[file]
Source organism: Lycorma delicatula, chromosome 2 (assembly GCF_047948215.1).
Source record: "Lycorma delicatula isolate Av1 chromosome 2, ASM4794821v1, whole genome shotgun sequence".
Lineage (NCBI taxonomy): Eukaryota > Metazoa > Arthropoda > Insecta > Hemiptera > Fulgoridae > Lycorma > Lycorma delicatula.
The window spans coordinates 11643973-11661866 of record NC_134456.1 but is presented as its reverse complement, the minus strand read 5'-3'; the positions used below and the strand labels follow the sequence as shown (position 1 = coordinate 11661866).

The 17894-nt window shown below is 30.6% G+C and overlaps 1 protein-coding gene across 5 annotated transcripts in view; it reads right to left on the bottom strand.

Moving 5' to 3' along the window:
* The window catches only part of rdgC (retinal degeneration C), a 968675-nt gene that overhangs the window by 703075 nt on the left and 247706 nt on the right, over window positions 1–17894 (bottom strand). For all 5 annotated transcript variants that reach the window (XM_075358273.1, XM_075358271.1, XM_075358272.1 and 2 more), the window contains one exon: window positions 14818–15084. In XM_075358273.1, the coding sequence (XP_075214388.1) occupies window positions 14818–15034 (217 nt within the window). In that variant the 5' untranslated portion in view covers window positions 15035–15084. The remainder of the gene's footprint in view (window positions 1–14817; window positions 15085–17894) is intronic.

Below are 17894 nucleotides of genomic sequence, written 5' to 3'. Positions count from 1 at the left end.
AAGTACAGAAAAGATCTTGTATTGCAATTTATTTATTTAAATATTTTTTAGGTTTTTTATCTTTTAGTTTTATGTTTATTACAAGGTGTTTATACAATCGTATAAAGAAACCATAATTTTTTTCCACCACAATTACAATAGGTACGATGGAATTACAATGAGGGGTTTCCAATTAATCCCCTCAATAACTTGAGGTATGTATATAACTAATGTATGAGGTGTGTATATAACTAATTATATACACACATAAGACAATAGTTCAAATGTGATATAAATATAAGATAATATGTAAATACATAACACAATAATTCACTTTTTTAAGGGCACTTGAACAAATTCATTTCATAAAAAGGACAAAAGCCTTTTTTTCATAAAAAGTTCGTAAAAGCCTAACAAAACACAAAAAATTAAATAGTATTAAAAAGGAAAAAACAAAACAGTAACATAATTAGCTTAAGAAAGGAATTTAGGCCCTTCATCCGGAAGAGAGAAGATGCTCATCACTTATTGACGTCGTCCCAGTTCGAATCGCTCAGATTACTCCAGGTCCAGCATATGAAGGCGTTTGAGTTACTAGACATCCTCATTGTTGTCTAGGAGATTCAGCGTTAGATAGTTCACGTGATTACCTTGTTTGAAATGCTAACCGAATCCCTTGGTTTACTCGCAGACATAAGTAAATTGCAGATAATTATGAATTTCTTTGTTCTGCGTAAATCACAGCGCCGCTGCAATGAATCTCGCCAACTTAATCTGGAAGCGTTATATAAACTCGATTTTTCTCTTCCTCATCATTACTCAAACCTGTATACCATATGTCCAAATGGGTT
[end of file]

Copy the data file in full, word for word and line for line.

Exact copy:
Source organism: Lycorma delicatula, chromosome 2 (assembly GCF_047948215.1).
Source record: "Lycorma delicatula isolate Av1 chromosome 2, ASM4794821v1, whole genome shotgun sequence".
Lineage (NCBI taxonomy): Eukaryota > Metazoa > Arthropoda > Insecta > Hemiptera > Fulgoridae > Lycorma > Lycorma delicatula.
The window spans coordinates 11643973-11661866 of record NC_134456.1 but is presented as its reverse complement, the minus strand read 5'-3'; the positions used below and the strand labels follow the sequence as shown (position 1 = coordinate 11661866).

The 17894-nt window shown below is 30.6% G+C and overlaps 1 protein-coding gene across 5 annotated transcripts in view; it reads right to left on the bottom strand.

Moving 5' to 3' along the window:
* The window catches only part of rdgC (retinal degeneration C), a 968675-nt gene that overhangs the window by 703075 nt on the left and 247706 nt on the right, over window positions 1–17894 (bottom strand). For all 5 annotated transcript variants that reach the window (XM_075358273.1, XM_075358271.1, XM_075358272.1 and 2 more), the window contains one exon: window positions 14818–15084. In XM_075358273.1, the coding sequence (XP_075214388.1) occupies window positions 14818–15034 (217 nt within the window). In that variant the 5' untranslated portion in view covers window positions 15035–15084. The remainder of the gene's footprint in view (window positions 1–14817; window positions 15085–17894) is intronic.

Below are 17894 nucleotides of genomic sequence, written 5' to 3'. Positions count from 1 at the left end.
AAGTACAGAAAAGATCTTGTATTGCAATTTATTTATTTAAATATTTTTTAGGTTTTTTATCTTTTAGTTTTATGTTTATTACAAGGTGTTTATACAATCGTATAAAGAAACCATAATTTTTTTCCACCACAATTACAATAGGTACGATGGAATTACAATGAGGGGTTTCCAATTAATCCCCTCAATAACTTGAGGTATGTATATAACTAATGTATGAGGTGTGTATATAACTAATTATATACACACATAAGACAATAGTTCAAATGTGATATAAATATAAGATAATATGTAAATACATAACACAATAATTCACTTTTTTAAGGGCACTTGAACAAATTCATTTCATAAAAAGGACAAAAGCCTTTTTTTCATAAAAAGTTCGTAAAAGCCTAACAAAACACAAAAAATTAAATAGTATTAAAAAGGAAAAAACAAAACAGTAACATAATTAGCTTAAGAAAGGAATTTAGGCCCTTCATCCGGAAGAGAGAAGATGCTCATCACTTATTGACGTCGTCCCAGTTCGAATCGCTCAGATTACTCCAGGTCCAGCATATGAAGGCGTTTGAGTTACTAGACATCCTCATTGTTGTCTAGGAGATTCAGCGTTAGATAGTTCACGTGATTACCTTGTTTGAAATGCTAACCGAATCCCTTGGTTTACTCGCAGACATAAGTAAATTGCAGATAATTATGAATTTCTTTGTTCTGCGTAAATCACAGCGCCGCTGCAATGAATCTCGCCAACTTAATCTGGAAGCGTTATATAAACTCGATTTTTCTCTTCCTCATCATTACTCAAACCTGTATACCATATGTCCAAATGGGTT